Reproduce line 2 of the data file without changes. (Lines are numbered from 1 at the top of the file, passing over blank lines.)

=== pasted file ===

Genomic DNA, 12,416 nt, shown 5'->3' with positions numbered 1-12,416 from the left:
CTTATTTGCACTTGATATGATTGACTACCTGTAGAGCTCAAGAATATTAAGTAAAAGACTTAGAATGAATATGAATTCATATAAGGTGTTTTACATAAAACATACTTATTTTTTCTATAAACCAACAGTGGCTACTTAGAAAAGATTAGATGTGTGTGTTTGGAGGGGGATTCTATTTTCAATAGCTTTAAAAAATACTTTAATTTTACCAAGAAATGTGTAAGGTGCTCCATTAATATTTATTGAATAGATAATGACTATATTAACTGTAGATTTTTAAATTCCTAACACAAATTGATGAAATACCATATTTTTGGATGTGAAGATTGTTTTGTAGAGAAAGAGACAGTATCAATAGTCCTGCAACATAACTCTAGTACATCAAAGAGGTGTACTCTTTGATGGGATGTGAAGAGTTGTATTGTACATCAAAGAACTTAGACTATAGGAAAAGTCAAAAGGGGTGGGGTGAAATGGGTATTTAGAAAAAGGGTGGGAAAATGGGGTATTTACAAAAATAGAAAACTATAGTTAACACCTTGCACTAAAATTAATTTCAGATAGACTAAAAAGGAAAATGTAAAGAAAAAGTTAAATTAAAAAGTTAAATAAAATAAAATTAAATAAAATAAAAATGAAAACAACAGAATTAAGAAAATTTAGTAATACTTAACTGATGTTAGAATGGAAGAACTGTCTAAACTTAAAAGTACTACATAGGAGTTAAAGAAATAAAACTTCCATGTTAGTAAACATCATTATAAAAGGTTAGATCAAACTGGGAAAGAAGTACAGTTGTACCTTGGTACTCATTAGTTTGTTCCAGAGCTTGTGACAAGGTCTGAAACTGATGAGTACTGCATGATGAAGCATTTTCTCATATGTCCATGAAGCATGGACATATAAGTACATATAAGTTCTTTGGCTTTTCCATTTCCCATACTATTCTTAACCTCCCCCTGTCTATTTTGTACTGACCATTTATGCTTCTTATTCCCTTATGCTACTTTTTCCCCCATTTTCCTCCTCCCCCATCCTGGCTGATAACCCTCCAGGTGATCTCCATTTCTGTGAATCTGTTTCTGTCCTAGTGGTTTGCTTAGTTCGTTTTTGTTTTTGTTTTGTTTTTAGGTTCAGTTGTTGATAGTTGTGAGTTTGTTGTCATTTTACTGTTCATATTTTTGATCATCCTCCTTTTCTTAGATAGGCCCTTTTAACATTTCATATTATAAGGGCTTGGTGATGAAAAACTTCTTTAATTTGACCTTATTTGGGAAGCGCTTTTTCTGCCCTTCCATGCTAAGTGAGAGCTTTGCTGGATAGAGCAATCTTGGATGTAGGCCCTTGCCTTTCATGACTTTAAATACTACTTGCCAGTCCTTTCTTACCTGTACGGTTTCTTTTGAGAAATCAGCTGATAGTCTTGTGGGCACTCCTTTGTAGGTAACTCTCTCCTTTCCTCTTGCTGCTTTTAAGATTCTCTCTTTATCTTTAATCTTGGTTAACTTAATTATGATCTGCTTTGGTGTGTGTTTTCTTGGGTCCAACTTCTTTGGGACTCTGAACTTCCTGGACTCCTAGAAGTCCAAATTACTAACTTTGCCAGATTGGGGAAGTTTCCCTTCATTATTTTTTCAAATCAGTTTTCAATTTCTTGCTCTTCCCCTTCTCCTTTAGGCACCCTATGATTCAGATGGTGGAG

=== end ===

CTTATTTGCACTTGATATGATTGACTACCTGTAGAGCTCAAGAATATTAAGTAAAAGACTTAGAATGAATATGAATTCATATAAGGTGTTTTACATAAAACATACTTATTTTTTCTATAAACCAACAGTGGCTACTTAGAAAAGATTAGATGTGTGTGTTTGGAGGGGGATTCTATTTTCAATAGCTTTAAAAAATACTTTAATTTTACCAAGAAATGTGTAAGGTGCTCCATTAATATTTATTGAATAGATAATGACTATATTAACTGTAGATTTTTAAATTCCTAACACAAATTGATGAAATACCATATTTTTGGATGTGAAGATTGTTTTGTAGAGAAAGAGACAGTATCAATAGTCCTGCAACATAACTCTAGTACATCAAAGAGGTGTACTCTTTGATGGGATGTGAAGAGTTGTATTGTACATCAAAGAACTTAGACTATAGGAAAAGTCAAAAGGGGTGGGGTGAAATGGGTATTTAGAAAAAGGGTGGGAAAATGGGGTATTTACAAAAATAGAAAACTATAGTTAACACCTTGCACTAAAATTAATTTCAGATAGACTAAAAAGGAAAATGTAAAGAAAAAGTTAAATTAAAAAGTTAAATAAAATAAAATTAAATAAAATAAAAATGAAAACAACAGAATTAAGAAAATTTAGTAATACTTAACTGATGTTAGAATGGAAGAACTGTCTAAACTTAAAAGTACTACATAGGAGTTAAAGAAATAAAACTTCCATGTTAGTAAACATCATTATAAAAGGTTAGATCAAACTGGGAAAGAAGTACAGTTGTACCTTGGTACTCATTAGTTTGTTCCAGAGCTTGTGACAAGGTCTGAAACTGATGAGTACTGCATGATGAAGCATTTTCTCATATGTCCATGAAGCATGGACATATAAGTACATATAAGTTCTTTGGCTTTTCCATTTCCCATACTATTCTTAACCTCCCCCTGTCTATTTTGTACTGACCATTTATGCTTCTTATTCCCTTATGCTACTTTTTCCCCCATTTTCCTCCTCCCCCATCCTGGCTGATAACCCTCCAGGTGATCTCCATTTCTGTGAATCTGTTTCTGTCCTAGTGGTTTGCTTAGTTCGTTTTTGTTTTTGTTTTGTTTTTAGGTTCAGTTGTTGATAGTTGTGAGTTTGTTGTCATTTTACTGTTCATATTTTTGATCATCCTCCTTTTCTTAGATAGGCCCTTTTAACATTTCATATTATAAGGGCTTGGTGATGAAAAACTTCTTTAATTTGACCTTATTTGGGAAGCGCTTTTTCTGCCCTTCCATGCTAAGTGAGAGCTTTGCTGGATAGAGCAATCTTGGATGTAGGCCCTTGCCTTTCATGACTTTAAATACTACTTGCCAGTCCTTTCTTACCTGTACGGTTTCTTTTGAGAAATCAGCTGATAGTCTTGTGGGCACTCCTTTGTAGGTAACTCTCTCCTTTCCTCTTGCTGCTTTTAAGATTCTCTCTTTATCTTTAATCTTGGTTAACTTAATTATGATCTGCTTTGGTGTGTGTTTTCTTGGGTCCAACTTCTTTGGGACTCTGAACTTCCTGGACTCCTAGAAGTCCAAATTACTAACTTTGCCAGATTGGGGAAGTTTCCCTTCATTATTTTTTCAAATCAGTTTTCAATTTCTTGCTCTTCCCCTTCTCCTTTAGGCACCCTATGATTCAGATGGTGGAG